England has the wealthiest soccer league in the world, with matches screened across the globe and business tycoons from the United States, Russia and Asia lining up to own the clubs. So why can't England put 11 Englishmen on the field to succeed on the international level?
Steve McClaren became the latest coach to pay the price Thursday, getting fired after England's 3-2 loss at home to Croatia meant the team failed to qualify for the 2008 European Championship. While the likes of World Cup champion Italy, Germany, Spain, France the Netherlands and Portugal will be out to try to take the title away from Greece, England's stars, including David Beckham, Wayne Rooney and Michael Owen, will have to watch the games on TV. The Football Association now has plenty of time to search for a coach who can lift the nation credited with establishing the modern game to the same level.
Just one World Cup triumph on home soil back in 1966 isn't much of a return for one of the high-profile soccer nations. Coaches such as Bobby Robson, Kevin Keegan, Glenn Hoddle and Sven-Goran Eriksson couldn't even get the team to a championship final. McClaren fared far worse: It's the first time England has failed to qualify for a major championship since the 1994 World Cup, and first failure to reach the Euros since 1984.
So just what is eating at English soccer?
Perhaps the fact that foreigners outnumber English players 2-1 in Premier League starting lineups.
Arsenal regularly fields lineups without a single Englishman. The Gunners have finished in the top four every season for over a decade, and lead the league this season.
Manchester United, a nine-time Premier League winner in the past 15 seasons, sometimes has up to five Englishmen in the lineup but often has only two. Chelsea and Liverpool rarely have more than three Englishmen. These four clubs are the only ones which regularly win titles or reach finals.
Thanks to the revenues gained from enormous TV contracts, Premier League clubs can pay huge salaries. That has helped attract big-name stars from Brazil, Argentina, Spain, Portugal and France. Manchester United and Liverpool are owned by American investors and Chelsea by a Russian. Arsenal is the target of a possible Russian takeover.
The laws of the expanding European Union are another factor. The EU sees soccer players as employees who have the right to travel freely from country to country without the need for contracts. The influx of literally hundreds of overseas stars to English soccer means that young English talent gets little chance to shine. The FA, whose role it is to administer the game in England as well as find a coach capable of winning titles, doesn't seem to know what the solution is.
"Everyone keeps saying that there aren't enough quality England players. Whether there are or whether there aren't is just conjecture," Premier League chairman Dave Richards said Thursday when the FA announced McClaren's departure.
"The Premier League can't shoulder the responsibility always for the national team. The clubs are very successful and, if you look around the clubs and the players that are there to be picked from, there's a substantial amount."
Another problem is that none of the most successful coaches in the league are English.
The English coaches don't have the tactical flair to compete with Arsenal's Arsene Wenger (French), Manchester United's Alex Ferguson (Scottish), Liverpool's Rafa Benitez (Spanish) and Chelsea's Avram Grant (Israeli), who took over from Jose Mourinho (Portuguese). While these coaches lead the title-chasing teams, the Englishmen are floundering with the likes of Wigan, Birmingham and Bolton, all near the foot of the standings. A glance at the current Premier League standings shows that only one coach in the top nine teams is English, and that's veteran Portsmouth manager Harry Redknapp. England certainly has some talented players. Along with Beckham, Rooney and Owen are central defenders John Terry and Rio Ferdinand and goalscoring midfielders Steven Gerrard and Frank Lampard. But England can't find a reliable goalkeeper. Scott Carson's blunder in failing to hold onto a weak, long-range Croatian shot on Wednesday was a reminder of what happened when England faced Croatia in an earlier game. Paul Robinson also looked foolish when he tried to clear a back pass from teammate Gary Neville, the ball hit a divot and he missed it completely. He could only turn to watch the ball roll into his net.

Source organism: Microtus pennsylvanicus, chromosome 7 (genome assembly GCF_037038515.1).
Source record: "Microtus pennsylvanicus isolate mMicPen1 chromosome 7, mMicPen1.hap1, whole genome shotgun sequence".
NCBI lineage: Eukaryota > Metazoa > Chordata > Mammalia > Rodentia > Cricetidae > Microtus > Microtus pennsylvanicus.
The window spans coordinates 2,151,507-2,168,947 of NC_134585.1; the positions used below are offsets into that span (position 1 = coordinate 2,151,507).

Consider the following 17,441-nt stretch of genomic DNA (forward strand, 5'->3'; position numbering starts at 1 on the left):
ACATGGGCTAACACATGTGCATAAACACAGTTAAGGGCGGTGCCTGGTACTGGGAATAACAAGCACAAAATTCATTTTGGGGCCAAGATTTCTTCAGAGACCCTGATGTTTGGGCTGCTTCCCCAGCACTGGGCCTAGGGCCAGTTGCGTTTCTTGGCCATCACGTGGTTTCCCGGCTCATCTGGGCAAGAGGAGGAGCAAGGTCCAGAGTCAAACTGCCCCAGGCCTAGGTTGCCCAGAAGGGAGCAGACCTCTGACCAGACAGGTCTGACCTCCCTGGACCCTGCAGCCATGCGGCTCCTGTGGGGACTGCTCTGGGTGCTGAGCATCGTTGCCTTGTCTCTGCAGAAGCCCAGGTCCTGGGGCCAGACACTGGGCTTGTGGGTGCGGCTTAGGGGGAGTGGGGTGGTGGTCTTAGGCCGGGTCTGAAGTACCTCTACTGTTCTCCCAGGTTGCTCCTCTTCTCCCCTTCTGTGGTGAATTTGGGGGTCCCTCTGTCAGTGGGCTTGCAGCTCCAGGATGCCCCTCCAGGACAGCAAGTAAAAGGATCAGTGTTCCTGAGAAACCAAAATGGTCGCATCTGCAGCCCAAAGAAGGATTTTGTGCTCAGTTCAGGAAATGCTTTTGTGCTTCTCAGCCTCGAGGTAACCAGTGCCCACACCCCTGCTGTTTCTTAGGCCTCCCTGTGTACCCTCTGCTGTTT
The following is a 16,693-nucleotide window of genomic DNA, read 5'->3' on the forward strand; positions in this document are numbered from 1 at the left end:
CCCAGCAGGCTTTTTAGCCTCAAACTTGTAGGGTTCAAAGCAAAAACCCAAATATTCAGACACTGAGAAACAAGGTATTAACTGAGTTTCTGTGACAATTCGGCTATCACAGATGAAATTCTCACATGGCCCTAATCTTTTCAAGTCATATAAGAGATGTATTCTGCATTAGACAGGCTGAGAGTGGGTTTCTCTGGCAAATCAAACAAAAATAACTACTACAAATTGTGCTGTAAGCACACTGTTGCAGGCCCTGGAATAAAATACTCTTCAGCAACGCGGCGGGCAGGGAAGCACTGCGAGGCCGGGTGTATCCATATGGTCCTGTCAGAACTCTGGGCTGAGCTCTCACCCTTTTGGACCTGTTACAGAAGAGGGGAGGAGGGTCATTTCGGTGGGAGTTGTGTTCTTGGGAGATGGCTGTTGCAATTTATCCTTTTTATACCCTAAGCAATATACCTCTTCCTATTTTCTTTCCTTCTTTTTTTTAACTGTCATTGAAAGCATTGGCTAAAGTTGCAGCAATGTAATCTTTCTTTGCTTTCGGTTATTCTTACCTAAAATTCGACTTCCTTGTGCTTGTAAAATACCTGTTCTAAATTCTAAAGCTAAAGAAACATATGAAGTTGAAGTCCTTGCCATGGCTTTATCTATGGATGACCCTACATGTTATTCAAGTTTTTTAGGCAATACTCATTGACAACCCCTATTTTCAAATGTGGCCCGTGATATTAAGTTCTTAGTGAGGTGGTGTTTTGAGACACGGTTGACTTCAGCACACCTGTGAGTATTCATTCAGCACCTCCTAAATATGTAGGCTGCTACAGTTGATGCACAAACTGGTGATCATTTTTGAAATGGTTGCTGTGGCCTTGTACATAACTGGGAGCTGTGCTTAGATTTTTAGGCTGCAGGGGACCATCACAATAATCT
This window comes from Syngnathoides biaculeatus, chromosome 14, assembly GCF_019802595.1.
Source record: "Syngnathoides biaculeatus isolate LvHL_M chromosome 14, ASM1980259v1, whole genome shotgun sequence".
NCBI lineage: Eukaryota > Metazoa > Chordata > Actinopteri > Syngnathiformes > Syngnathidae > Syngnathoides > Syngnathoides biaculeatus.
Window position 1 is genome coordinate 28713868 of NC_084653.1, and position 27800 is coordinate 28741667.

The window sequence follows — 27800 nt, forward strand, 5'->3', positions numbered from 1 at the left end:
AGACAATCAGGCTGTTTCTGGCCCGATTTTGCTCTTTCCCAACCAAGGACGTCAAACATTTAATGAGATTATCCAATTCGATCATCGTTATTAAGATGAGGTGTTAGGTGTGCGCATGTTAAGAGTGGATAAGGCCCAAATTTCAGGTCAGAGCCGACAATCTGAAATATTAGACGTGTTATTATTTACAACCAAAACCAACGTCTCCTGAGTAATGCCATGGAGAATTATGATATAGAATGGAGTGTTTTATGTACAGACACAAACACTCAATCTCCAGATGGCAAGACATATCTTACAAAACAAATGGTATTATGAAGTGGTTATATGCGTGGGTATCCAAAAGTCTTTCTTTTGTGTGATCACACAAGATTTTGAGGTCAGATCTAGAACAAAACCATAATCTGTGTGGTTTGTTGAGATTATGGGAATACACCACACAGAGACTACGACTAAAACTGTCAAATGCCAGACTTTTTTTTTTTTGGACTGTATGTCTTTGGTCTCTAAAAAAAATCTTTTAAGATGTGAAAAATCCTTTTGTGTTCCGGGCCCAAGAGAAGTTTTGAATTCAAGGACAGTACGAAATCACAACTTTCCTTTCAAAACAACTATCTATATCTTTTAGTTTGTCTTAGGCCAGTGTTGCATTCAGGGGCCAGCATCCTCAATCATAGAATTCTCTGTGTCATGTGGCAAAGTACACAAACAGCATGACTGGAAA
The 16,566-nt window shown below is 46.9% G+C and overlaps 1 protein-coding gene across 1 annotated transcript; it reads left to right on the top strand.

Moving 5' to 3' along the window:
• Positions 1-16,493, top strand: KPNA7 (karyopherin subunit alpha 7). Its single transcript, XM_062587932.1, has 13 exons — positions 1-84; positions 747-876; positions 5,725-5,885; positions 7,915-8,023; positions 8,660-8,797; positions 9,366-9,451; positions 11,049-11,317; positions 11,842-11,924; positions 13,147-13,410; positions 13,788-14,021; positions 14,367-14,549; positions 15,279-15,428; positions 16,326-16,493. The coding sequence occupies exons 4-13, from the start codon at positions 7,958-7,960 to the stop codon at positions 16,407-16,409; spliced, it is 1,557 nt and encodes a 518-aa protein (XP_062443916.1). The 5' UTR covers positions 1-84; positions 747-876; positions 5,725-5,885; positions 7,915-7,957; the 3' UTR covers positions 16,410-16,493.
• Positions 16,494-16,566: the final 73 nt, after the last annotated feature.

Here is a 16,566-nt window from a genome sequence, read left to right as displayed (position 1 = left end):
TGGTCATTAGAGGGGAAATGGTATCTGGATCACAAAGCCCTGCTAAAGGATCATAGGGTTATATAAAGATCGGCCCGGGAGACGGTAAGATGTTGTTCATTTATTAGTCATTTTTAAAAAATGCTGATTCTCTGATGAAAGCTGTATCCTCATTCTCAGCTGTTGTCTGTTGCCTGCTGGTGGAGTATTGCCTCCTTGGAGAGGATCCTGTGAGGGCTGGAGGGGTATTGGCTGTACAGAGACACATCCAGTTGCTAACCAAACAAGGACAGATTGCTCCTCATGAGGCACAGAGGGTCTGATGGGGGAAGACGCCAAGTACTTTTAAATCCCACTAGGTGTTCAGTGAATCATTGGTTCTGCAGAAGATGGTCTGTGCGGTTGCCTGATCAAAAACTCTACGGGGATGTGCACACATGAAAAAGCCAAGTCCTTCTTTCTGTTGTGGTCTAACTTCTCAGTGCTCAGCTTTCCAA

Even long-serving David Seaman is remembered more for the ball sailing over his head into the net than for his saves, and David "Calamity" James is renowned for conceding goals after wildly racing off of his line.
Some critics of the current team also believe there are too many inflated egos within the wealthy squad of players that prevent them from playing as a team.
"I tend to think there are too many egos in there. I look at the England setup and they don't look a happy bunch for sure. The body language sometimes isn't great," said Roy Keane, the former Manchester United and Ireland captain who is now manager of Sunderland.
"I don't think that international football is that important to a lot to these players nowadays. Club football has definitely taken over especially to the top players who are involved in Champions League football. The egos are definitely a problem, particularly with the English players."
The biggest ego problem of all may lie with English soccer itself.
Many of the people associated with the team players, coaches, officials, fans seem to assume that England, as the so-called founder of the modern game, has some kind of right to win titles almost without kicking a ball.
After only 18 games in charge, McClaren now knows that's not true.